(Ray Hanania is the former national president of the Palestinian American Congress. An award winning journalist and author, Hanania can be reached at firstname.lastname@example.org He is member of Scholars for Peace in the Middle East.)
Palestinian and Israeli peace is threatened by a growing movement of uncompromising rejectionists nourished by the ongoing conflict. Extremists can’t afford to let the conflict end. Many Israelis are thwarted by an inability to distinguish between the criticism of Palestinians moderates and the criticism of extremists. Palestinians suffer under two occupations, the occupation by Israel and the occupation of Palestinian extremists who believe that continued suffering is a better alternative to compromise. Palestinian moderates face dual obstacles, not the least of which are Israel’s sentinels. Conditioned to defend Israel at all cost, they fail to distinguish between Palestinian moderation and extremism focusing instead on issues of differences that results in a destructive debate. But the greater threat to peace is the challenge facing Palestinian moderates from within their own confused and battered community. Palestinians are too defensive and consumed with their suffering and anger. The hatred sometimes produced prevents them from seeing past these emotions. Yet they must see beyond. In recent months, leaders of the American based al-Awda movement, the organization advocating for the return of all Palestinian refugees to Israel, have unleashed a campaign of hate against moderates seeking to compromise with Israel. Targeted are Palestinians who dare to speak out against unreasonable policies of rejectionism. There is a conspiracy of doctrine that unites the extremists. They attack those who question the faults of their policies and those who speak out against violence, denounce terrorist organizations like Hamas and denounce suicide bombings as immoral. As Palestinians strive to define the moderate voice and speaking out against anti-Semitism, extremists are responding with stronger and more forceful campaigns to discredit them. The most difficult hurdles facing the creation of two states are the sharing Jerusalem and the Palestinian refugee problem. In addressing the refugee problem, Palestinian moderates are seeking to end the suffering of the refugees and their disenfranchised descendents. To salvage Palestinian rights and to achieve statehood, Palestinians must find the courage to speak to these difficult issues and to prevail over the uncompromising ideologues. The al-Awda extremists are exploiting not fighting to end Palestinian suffering. They need that suffering to continue, just as all extremists need the conflict to rage on endlessly. These rejectionists have a direct stake in the conflict. If it ends, they end, too. They have created an industry of exploitation that thrives on the suffering. They have jobs, salaries, lives and a soapbox from which they can continue to preach uncompromising hatred to their choir of disillusioned, disheartened and lost. For more than half century, this unholy brotherhood has imprisoned the Palestinian refugees in their camps. To prevent peace, they will use any tool including violence that goes far beyond the boundaries of legitimate resistance. They have duped many well-intentioned supporters of human rights who want to help the Palestinians, but who have no other voices to support.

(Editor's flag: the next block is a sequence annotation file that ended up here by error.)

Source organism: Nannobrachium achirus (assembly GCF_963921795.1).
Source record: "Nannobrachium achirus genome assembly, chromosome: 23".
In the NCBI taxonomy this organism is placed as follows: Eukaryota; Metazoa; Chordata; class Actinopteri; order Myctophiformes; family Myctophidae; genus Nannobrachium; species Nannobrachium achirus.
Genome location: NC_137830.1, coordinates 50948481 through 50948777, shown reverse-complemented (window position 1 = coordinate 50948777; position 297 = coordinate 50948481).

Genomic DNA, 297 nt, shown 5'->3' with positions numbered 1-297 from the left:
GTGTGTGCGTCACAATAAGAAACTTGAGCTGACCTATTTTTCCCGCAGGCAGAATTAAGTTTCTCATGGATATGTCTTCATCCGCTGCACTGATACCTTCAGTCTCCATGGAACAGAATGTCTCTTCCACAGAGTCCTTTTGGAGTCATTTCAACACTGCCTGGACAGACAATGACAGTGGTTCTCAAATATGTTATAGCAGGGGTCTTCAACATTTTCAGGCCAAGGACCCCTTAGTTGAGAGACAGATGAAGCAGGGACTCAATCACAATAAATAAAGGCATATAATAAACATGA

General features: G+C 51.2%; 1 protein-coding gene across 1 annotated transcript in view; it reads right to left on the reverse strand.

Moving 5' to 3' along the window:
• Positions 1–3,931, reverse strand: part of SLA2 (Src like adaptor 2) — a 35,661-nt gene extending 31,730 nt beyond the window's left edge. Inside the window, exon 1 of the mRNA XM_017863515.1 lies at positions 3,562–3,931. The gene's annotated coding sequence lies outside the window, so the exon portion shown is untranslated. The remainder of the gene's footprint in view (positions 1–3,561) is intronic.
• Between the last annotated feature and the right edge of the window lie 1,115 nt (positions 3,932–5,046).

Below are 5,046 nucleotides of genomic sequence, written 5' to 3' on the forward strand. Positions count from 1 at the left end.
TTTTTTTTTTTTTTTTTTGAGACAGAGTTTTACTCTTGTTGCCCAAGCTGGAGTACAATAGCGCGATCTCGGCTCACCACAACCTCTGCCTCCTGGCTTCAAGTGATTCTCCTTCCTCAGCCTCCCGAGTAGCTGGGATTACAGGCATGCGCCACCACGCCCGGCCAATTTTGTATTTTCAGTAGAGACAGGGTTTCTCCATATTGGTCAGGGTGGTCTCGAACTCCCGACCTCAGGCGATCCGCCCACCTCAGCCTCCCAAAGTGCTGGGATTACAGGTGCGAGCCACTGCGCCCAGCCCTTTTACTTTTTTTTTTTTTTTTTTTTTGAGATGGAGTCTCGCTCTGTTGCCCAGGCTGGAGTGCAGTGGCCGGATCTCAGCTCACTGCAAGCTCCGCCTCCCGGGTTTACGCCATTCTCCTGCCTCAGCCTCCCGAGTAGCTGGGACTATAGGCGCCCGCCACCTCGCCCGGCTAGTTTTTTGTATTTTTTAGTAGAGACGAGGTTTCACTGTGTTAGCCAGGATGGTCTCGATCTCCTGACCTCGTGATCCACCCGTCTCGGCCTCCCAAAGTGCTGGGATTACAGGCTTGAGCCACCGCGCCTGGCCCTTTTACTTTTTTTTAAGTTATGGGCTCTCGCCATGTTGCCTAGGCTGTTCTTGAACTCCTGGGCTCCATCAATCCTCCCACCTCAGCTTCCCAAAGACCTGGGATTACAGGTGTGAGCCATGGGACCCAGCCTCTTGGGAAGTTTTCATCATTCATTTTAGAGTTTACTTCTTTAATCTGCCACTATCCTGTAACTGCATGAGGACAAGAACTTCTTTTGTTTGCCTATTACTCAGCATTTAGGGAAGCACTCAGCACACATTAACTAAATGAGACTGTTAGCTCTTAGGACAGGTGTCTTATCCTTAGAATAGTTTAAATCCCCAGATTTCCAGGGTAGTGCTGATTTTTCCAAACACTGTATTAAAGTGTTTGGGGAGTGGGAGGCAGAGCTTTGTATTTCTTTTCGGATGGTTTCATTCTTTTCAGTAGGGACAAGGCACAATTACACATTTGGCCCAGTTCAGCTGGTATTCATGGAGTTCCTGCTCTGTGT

The average Palestinian is living in a Diaspora of emotion and injured national pride that cannot easily be overcome to see the truth. Rather than challenge the extremists, most Palestinians remain silent, empowering the extremists. It’s a cycle of viciousness that must be broken. Rather than receiving full support from moderate Israelis and Jews, they are being challenged, not on issues of larger substance but on smaller issues of vanity. The Palestinian-Israeli conflict has generated two separate historical narratives that will never meet, not even after a peace accord is achieved. The solution, though, is to recognize that while we cannot agree on details of history, we can agree on the details of a future based on mutual respect, security and sovereignty. Peace does not mean we cannot criticize each other. We can and we should. But we can criticize policies, not people. Events, not emotions. Instead of looking back at history to find reasons why we cannot come together, Palestinians and Israelis must turn away and look toward a future, and work together to overcome all extremists working together. Before this can happen, though, Palestinians must find their true independence. They have to break free from the choke hold of fanaticism that is eroding their future. They must find the courage to face the unreasonable stridency that smothers Palestinians under a more vicious occupation. Supporters of Israel can either standup and support this effort, or they can continue to remain silent wrongly believing that this debate undermines the strength of the Palestinian cause. At some point, Israelis and Jews must also standup to the extremists who also exist in their community. Then and only then can the future be free of violence and Palestinians and Israelis can live in peace and dignity in two states.